why we move every three years or jump from Residence Life to Admissions to Student
Activities trying to find our true fit. It’s a process that all humans go through for their
entire lives in one way or another.

I’m a huge believer in the idea that you can’t poor from an empty cup. Meaning
that if you want to give and support others you must give and support yourself first. I
think this also applies to personal and professional development. It’s critical for us as
Student Affairs professionals to work through the areas of our development that Brene
talks about so that we can better serve our students as they go through them. No, I’m
not saying you have to be “fully cooked” to do this job but I’m saying you have to
understand that it’s an ongoing, continuous process. We are never done developing
personally or professionally. You may be a Senior Housing Officer or a VP but there are
still things you can learn about yourself and in turn learn about the work we do and the
students we serve.

What it all boils down to is empathy and vulnerability, two things I believe our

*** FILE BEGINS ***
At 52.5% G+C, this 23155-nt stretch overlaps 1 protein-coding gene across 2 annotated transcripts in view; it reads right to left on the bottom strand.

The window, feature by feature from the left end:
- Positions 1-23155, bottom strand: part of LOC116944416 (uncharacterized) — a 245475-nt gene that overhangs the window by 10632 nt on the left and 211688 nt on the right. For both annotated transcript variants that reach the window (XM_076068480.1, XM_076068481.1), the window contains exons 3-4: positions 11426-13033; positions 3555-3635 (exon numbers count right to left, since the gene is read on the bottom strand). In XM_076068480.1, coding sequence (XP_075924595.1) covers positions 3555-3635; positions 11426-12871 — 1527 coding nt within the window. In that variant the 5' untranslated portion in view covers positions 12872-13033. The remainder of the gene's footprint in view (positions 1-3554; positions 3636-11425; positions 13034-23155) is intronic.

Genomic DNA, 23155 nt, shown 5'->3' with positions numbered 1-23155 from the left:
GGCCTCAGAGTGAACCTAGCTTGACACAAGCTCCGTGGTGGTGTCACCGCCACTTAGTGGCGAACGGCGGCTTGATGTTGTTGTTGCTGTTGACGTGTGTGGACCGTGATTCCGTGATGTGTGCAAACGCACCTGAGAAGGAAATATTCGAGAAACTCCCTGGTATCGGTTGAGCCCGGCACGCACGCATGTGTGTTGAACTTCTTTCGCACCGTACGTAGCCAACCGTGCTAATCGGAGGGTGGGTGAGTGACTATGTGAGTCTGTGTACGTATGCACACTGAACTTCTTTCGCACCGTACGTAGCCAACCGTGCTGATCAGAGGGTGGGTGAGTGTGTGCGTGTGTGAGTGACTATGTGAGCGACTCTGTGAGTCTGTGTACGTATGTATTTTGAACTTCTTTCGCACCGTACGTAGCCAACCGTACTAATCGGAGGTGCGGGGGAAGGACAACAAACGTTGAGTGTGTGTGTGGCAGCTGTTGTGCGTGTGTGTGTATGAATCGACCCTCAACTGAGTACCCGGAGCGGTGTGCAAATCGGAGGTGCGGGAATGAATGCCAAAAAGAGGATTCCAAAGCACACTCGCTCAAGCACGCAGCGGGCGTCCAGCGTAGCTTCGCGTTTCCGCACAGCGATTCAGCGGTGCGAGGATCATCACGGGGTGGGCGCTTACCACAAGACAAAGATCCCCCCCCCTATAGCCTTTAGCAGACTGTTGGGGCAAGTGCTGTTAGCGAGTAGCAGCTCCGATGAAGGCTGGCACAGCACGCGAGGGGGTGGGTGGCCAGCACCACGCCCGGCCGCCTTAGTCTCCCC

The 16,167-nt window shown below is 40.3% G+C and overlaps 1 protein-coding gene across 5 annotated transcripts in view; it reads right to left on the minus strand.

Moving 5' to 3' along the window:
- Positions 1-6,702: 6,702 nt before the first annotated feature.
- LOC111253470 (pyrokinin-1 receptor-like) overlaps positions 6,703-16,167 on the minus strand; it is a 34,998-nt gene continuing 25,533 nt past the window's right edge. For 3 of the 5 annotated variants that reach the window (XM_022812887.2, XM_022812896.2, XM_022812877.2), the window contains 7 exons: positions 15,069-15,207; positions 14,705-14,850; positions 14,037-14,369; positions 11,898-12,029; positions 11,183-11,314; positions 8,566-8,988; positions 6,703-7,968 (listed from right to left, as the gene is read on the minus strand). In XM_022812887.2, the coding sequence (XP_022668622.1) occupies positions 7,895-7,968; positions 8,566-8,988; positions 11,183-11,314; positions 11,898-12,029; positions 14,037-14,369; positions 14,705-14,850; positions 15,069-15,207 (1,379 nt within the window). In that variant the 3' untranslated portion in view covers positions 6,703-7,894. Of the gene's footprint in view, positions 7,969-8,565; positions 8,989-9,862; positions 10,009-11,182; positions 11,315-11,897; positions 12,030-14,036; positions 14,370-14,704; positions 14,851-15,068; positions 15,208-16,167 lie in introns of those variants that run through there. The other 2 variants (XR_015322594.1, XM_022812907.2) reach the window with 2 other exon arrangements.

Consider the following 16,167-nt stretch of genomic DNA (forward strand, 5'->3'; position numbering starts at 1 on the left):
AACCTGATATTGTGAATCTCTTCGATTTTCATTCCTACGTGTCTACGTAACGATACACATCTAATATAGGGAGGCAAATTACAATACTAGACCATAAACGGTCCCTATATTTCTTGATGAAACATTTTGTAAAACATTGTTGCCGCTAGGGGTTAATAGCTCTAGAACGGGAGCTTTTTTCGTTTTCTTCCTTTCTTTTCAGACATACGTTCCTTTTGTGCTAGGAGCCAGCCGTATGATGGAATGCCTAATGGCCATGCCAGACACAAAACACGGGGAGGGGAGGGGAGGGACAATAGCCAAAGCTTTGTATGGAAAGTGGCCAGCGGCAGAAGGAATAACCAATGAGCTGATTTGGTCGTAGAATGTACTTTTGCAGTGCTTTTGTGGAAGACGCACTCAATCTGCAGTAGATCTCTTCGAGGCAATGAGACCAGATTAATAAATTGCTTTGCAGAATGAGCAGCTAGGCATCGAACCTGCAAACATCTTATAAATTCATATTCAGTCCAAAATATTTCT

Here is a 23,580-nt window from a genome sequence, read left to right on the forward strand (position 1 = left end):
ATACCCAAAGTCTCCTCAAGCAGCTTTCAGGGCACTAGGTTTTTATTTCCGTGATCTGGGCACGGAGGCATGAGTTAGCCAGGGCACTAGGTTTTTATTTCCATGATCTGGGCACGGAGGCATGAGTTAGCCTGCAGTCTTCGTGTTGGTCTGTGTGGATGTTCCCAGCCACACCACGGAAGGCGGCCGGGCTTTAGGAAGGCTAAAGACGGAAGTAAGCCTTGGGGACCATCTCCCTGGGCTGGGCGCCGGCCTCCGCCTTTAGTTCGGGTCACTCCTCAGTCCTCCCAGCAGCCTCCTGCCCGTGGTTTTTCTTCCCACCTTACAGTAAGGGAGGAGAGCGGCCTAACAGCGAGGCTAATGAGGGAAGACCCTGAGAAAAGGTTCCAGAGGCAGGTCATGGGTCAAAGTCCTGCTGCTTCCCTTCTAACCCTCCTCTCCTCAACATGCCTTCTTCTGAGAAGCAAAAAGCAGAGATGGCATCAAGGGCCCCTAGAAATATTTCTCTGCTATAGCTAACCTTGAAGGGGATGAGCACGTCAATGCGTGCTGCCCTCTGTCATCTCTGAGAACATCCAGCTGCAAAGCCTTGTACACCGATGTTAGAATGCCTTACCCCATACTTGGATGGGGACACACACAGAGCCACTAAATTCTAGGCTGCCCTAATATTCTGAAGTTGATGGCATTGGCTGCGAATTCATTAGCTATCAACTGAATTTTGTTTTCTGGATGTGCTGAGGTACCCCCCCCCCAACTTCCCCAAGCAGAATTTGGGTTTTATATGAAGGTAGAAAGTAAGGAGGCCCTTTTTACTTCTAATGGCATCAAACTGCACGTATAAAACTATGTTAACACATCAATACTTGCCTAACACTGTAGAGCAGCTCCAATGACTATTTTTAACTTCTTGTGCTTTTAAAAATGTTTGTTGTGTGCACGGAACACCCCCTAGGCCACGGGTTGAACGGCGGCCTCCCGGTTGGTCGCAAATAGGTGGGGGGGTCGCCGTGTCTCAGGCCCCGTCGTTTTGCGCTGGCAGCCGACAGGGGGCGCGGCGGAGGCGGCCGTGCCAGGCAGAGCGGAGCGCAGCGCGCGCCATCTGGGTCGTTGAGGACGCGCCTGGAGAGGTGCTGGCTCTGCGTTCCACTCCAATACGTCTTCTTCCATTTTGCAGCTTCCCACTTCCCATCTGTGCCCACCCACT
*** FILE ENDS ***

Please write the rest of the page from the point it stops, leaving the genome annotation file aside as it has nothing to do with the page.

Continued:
world and field needs more of to truly make lasting change, but it will not be easy. As
Brene says “Vulnerability sounds like truth and feels like courage. Truth and courage
aren’t always comfortable, but they are never weakness.”

I truly believe that these books and Brene Brown’s research have impacted me in
so many ways, some I still don’t even fully understand. She also provides lots of
resources to help you navigate the books and utilize her methods which can all be
found on her website. If I could suggest any of them it would be the checklist for
engaged feedback. I’ve implemented this on all levels of my staff and it’s really had a
positive impact on how feedback is given and received by those I supervise. If you are
interested in Brene’s work and would like to join me (along with a few others) for a
virtual book club starting this semester focusing on her newest book, Dare to Lead,
please email me at [email protected] Feel free to read the book now, we will start
weekly discussions of the themes later in the spring semester.

Misty currently works at Rutgers University - New Brunswick and serves on the Executive Board of MACUHO as the Director of Membership Development.  Misty’s passion areas include the importance of living and leading wholeheartedly with empathy at the core of all she does. She is also a Game of Thrones nerd and will never turn down a run to Starbucks and/or Chipotle. Bonus Points if you go to BOTH in the same trip!